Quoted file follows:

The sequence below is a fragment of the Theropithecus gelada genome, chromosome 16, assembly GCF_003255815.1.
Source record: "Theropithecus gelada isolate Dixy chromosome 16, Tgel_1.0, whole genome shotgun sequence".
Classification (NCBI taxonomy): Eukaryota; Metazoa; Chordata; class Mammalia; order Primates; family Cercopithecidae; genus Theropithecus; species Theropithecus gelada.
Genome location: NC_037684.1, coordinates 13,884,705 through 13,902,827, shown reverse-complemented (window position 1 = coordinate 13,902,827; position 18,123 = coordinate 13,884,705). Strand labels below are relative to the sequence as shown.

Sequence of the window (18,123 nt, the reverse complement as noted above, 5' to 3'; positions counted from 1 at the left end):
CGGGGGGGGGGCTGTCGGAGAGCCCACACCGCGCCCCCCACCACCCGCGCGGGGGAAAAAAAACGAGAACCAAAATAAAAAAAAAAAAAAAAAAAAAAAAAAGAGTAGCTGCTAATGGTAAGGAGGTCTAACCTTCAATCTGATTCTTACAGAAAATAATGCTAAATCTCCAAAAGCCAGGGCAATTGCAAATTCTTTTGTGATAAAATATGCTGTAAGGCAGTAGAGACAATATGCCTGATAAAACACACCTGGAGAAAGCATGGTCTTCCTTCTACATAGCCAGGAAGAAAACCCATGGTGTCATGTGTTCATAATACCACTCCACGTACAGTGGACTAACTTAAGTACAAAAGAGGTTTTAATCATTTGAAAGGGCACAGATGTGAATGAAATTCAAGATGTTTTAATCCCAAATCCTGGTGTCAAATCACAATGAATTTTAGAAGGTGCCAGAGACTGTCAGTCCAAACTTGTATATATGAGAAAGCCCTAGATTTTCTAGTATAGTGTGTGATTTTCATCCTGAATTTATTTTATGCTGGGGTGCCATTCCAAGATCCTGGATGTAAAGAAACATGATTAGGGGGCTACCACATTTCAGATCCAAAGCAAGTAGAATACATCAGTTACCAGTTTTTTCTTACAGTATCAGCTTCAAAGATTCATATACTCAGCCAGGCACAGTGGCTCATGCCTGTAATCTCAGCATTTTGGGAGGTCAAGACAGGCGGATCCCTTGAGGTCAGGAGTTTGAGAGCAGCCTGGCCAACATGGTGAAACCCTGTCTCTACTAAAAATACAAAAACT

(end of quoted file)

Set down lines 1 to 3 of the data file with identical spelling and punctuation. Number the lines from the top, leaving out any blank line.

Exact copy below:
The sequence below is a fragment of the Theropithecus gelada genome, chromosome 16, assembly GCF_003255815.1.
Source record: "Theropithecus gelada isolate Dixy chromosome 16, Tgel_1.0, whole genome shotgun sequence".
Classification (NCBI taxonomy): Eukaryota; Metazoa; Chordata; class Mammalia; order Primates; family Cercopithecidae; genus Theropithecus; species Theropithecus gelada.